The most overwhelming part of any trip is always the packing beforehand. Whether it is due to a new experience or an unfamiliar area, the concept of packing is usually enough to make me rethink my trip altogether. Spokane and the surrounding areas are filled with hiking and backpacking opportunities galore and it’s important for hikers of all levels to know the essentials of packing. 

First things first: water.

“Always bring more water than you think you will need,” said junior Peter Jonas, a trip leader for GU Outdoors.

Whether that is through water bottles or having a method to get water, like a portable water filter, having enough water is crucial for an enjoyable hike.

“You have to stay hydrated, especially when you are going up in elevation,” said GU freshman Kelly Coyne.

A quality backpack is important too. Look for a backpack that fits your torso length and sits comfortably on your back and shoulders. A good backpack has padding on the back panel, on the shoulder straps and on the hip belt strap. A well-ventilated back panel will help control a sweaty back on hot days. 

Backpacks can get expensive but are worth the investment when you find the right one. REI and Rambleraven are two shops in Spokane that are highly suggested for backpacking gear.  

Clothing can make or break a hike. Try to avoid cotton fabrics, as it holds onto water and will keep your clothing wet. Make sure your pants are comfortable, yet sturdy. Temperatures can vary in the mountains.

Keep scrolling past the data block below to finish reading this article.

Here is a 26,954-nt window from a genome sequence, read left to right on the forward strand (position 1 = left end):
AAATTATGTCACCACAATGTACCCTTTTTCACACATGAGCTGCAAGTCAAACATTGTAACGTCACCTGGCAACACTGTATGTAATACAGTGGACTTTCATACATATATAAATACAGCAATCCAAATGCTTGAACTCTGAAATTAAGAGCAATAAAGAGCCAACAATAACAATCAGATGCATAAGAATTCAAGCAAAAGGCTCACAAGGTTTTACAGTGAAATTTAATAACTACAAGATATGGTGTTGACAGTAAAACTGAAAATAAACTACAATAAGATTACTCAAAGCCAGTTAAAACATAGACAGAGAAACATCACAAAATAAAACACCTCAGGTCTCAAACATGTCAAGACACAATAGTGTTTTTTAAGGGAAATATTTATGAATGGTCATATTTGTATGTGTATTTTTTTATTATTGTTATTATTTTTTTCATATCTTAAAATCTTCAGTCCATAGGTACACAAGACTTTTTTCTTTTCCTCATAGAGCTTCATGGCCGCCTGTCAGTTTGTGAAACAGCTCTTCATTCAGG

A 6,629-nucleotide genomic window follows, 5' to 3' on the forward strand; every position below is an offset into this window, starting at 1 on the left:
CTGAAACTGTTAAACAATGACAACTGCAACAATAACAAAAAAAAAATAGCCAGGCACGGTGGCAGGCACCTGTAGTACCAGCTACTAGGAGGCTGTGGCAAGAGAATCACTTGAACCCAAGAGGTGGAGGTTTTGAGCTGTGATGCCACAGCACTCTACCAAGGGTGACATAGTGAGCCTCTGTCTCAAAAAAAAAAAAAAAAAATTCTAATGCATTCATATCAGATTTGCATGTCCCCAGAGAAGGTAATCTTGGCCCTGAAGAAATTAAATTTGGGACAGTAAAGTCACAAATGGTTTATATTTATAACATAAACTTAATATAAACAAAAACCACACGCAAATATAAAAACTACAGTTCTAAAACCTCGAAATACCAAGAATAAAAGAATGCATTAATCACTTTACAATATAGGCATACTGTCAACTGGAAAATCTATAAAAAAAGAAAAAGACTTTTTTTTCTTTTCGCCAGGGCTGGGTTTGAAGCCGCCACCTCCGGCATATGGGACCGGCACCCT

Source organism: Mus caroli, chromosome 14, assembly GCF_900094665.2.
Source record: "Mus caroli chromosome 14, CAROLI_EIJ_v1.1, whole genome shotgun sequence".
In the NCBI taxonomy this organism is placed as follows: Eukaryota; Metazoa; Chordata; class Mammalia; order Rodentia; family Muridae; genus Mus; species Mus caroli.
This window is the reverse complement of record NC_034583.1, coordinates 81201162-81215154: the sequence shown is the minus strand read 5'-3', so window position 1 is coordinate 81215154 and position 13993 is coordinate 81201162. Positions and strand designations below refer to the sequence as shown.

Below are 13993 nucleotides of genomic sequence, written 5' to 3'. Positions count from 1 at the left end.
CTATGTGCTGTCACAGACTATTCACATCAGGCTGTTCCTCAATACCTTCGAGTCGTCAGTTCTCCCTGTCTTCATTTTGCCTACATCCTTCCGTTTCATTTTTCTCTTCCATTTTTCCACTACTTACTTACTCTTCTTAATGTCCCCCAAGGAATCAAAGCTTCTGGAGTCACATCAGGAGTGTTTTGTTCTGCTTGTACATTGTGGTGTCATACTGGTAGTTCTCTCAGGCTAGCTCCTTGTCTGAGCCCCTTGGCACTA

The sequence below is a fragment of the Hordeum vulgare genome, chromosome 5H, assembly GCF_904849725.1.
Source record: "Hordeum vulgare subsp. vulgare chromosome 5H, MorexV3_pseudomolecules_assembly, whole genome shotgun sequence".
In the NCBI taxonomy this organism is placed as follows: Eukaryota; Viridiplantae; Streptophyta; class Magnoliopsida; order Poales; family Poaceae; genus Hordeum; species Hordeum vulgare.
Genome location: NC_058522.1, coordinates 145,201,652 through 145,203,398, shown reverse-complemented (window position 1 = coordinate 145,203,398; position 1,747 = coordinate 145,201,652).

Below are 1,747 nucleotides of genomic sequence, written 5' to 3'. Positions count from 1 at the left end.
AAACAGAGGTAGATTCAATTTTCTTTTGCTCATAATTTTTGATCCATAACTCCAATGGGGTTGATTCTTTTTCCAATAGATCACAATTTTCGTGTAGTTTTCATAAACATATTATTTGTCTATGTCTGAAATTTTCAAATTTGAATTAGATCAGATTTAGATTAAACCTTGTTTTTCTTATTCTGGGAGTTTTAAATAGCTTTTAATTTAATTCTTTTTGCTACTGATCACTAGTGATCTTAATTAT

“I always have either a rain jacket or a fleece layer,” Jonas said.

Sturdy shoes are a camping must have. Your footwear should provide support for rough terrain and traction on wet and dry.  

Snacks are also necessary to fuel your hike. Lightweight foods like nuts, trail mix, jerky, granola and fruits are nice to keep on hand.

“I love LaraBars. Key Lime Pie is my favorite,” said Coyne, “and apples and nuts are my go-to. I always go with cashews because they’re filling.”

“PB&J is timeless,” Jonas said.

He recommends peanut butter and jelly tortillas.

“Just bring a jar of peanut butter, a jar of jelly and a stack of tortillas”, Jonas said “It’s the best.”  

As for camping or backpacking, a stove is a must. Whisperlite and Jetboils are two popular models on the market right now. They can be an investment but make cooking much easier. Jonas recommends making gado gado, a common backpacking dish. It consists of a peanut butter sauce you can pre-make at home, noodles, broth and water. To prepare, simply boil the water and broth, add the noodles and serve with the sauce on top.  

When preparing for a backpacking trip, space is key. “Just evaluate and ask yourself, will I use this realistically?” Jonas said.

Jonas also said that you should split up gear between group members when backpacking. 

Packing minimally is the key to prevent exhaustion and injury, but it is also something you must figure out as you go.  

Check your location before going. Knowing the environment can help you understand what additional items to bring.

“Bug spray is definitely key in Montana,” Coyne said, “I always take my EpiPen, just in case, and bear spray.”

Apps like AllTrails provide descriptions of hikes and hikers can leave helpful tips for those interested in the area. Hikes are also rated on a level of easy to hard and are categorized by activity or modification, making it a useful resource for those looking for a quick trip.  

At the end of the day, make sure you have a great attitude. Surround yourself with people you love and immerse yourself in nature for the day.

“Hiking is an experience you don’t need to pay for, but is worth everything,” Coyne said. “Just go out and hike, it is seriously the best thing ever.”

So, what are you waiting for?  

 

Sydney Fluker is a staff writer.